Principals of Audio: System Building

The Golden Rule of System Building

Audio systems tend to begin with seeds: a hand-me-down from an older brother, a gift from a parent, a component rescued from a skip – maybe a couple of items bought with scraped-together savings or a first pay packet. Occasionally a new home, or a moment of peaking disposable income, allows the audiophile to start with a clean sheet, but it’s rare that an entirely new system lands in one piece without having inherited components from a predecessor.

Rather like Trigger’s Broom (or Theseus’ Ship), I’ve known aged audiophiles go to their graves with the same system they bought as a teenager: 17 heads and 14 handles down the line.

It’s also common to build a system ‘around’ a component (for instance, a cherished valve amp) or loyalty to a specific brand.

All three approaches are pitfalls that lead to circular buying and compromised outcomes, and should be flushed from our thinking without delay.

It’s important to understand which specification decisions are yours to make, according to subjective taste, and which are not: either because they are dictated by earlier choices, or because a component is objectively good or not good, and the issue is not whether you like it, but whether you can afford it. We’ll present this as an overview, then break it down.

FIRST: Let the room help choose speakers.
SECOND: Let the speakers dictate amplification.
THIRD: Choose a volume control and input switch according to preference
FOURTH: Choose a DAC or turntable according to preference
FIFTH: Let the DAC dictate the processor


You may have limited choice over the room: it will either be a living room, or a dedicated listening space (see chapter X), but it’s vital to follow its lead: before considering any other aspect of the system, choose speakers that fit the room. Speakers are rarely too big for a room; they are often too small. Rooms mock under-sized speakers. Bear in mind the difference between creating a listening triangle and energising an enclosed space: the speakers need to drive the whole room (not just the part you sit in) with convincing dynamics at frequencies below 300Hz.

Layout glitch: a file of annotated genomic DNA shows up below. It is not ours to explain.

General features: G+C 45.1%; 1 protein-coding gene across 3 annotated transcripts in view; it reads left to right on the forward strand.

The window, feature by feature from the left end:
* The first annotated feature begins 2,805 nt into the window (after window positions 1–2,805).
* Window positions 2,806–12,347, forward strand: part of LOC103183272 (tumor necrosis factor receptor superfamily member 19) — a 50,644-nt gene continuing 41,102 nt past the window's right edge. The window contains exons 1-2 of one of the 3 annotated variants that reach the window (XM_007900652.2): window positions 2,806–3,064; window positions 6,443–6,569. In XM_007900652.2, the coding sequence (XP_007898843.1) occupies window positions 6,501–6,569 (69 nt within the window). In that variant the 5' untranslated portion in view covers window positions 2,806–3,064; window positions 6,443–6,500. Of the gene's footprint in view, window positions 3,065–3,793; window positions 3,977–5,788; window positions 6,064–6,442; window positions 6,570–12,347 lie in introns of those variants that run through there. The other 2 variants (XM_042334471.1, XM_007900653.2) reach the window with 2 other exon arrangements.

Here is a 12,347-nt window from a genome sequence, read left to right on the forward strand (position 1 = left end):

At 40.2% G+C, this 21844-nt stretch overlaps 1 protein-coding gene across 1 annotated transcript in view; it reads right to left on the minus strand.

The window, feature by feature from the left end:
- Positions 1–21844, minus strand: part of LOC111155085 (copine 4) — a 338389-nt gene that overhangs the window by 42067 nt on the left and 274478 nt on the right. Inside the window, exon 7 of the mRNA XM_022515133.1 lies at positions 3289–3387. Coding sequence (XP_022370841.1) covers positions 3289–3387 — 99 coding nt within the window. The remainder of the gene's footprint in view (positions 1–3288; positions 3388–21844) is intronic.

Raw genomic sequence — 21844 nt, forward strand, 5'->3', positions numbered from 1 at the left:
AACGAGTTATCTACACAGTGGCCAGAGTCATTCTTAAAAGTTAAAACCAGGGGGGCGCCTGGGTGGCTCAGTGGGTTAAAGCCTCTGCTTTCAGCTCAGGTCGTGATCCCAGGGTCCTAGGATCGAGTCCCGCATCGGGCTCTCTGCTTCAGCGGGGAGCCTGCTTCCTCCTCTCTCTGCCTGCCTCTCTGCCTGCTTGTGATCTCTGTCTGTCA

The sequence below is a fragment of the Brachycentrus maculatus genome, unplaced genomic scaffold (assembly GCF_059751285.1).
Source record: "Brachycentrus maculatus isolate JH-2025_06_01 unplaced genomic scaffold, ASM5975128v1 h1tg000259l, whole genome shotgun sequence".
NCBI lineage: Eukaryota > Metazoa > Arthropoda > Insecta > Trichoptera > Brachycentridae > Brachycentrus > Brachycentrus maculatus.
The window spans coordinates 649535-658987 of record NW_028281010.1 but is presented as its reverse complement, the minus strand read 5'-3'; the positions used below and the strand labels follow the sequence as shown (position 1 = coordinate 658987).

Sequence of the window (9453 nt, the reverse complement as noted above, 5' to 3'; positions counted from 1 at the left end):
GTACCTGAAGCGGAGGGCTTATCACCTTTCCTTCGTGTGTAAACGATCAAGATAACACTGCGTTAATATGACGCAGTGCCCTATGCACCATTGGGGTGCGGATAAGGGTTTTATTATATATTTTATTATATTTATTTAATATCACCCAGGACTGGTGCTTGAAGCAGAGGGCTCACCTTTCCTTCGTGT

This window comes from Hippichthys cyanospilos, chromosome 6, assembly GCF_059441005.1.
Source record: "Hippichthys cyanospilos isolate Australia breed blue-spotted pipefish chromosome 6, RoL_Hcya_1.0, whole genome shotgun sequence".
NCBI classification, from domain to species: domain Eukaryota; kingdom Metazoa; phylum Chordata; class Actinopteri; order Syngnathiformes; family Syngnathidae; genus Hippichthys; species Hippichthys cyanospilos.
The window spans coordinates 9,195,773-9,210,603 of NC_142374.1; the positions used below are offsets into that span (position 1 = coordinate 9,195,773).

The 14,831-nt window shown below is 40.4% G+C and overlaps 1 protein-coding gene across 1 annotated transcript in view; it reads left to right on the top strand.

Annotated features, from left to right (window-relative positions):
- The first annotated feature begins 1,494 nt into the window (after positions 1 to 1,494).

The most important decision you make according to personal preference is the speaker topology: listen widely to, then choose between horns, cones (full range and multiway), membranes and domes (soft and hard) – ported and sealed cabinets – active and passive – dipoles, bipoles and monopoles. There you will discover your true audiophile loyalty: not to a brand, but to a tone of voice deriving from a specific speaker technology. You may find the effortless spatial rendition of full range electrostats pushes your buttons, or you may find them lacking punch when asked to rock out. You may find the trouser-flapping qualities of ported speakers bracing, or overdone and unmusical compared to the precision and purity of a sealed box – which, to some, sounds anaemic. Horn-lovers love horns. Open-baffle enthusiasts will have it no other way. Some find all metal domes shrill; others swear by Beryllium.

Once you’ve settled on your preferred speaker type, or hybrid of types, narrow in on a particular brand according to your budget. But bear in mind that your room (especially if it’s a living space) won’t allow you free rein. There’s no point buying a dipole unless you can locate it a third of the way into the room. It makes little sense to put a 6-inch two-way sealed box in a room larger than 25m3. If you can’t locate a rear-ported speaker a metre away from a rear wall, choose a different speaker. Consider how many subwoofers you can sensibly install: two is a minimum, four is preferable. Bear in mind, too, than bass is a room function entirely separate from the listening triangle . . .

The room/speaker interaction is perhaps the most important part of an audio system: one of the most common mistakes is not to allow the room a say in the buying decision. And of course if you move to a different room, don’t expect to retain the speakers: they may not be appropriate to a different space.


Once you’ve established your baseline preference to speaker type, and involved the room in the conversation, choosing an amplifier is easy – especially if you’ve fallen in love with active speakers: no amp is needed.

One of the counter-intuitive truths audiophiles learn early on is that little cones tend to be much harder to drive than big ones, and that array speakers using lots of little cones can either be very efficient, or rather inefficient, depending on the wiring and design objective.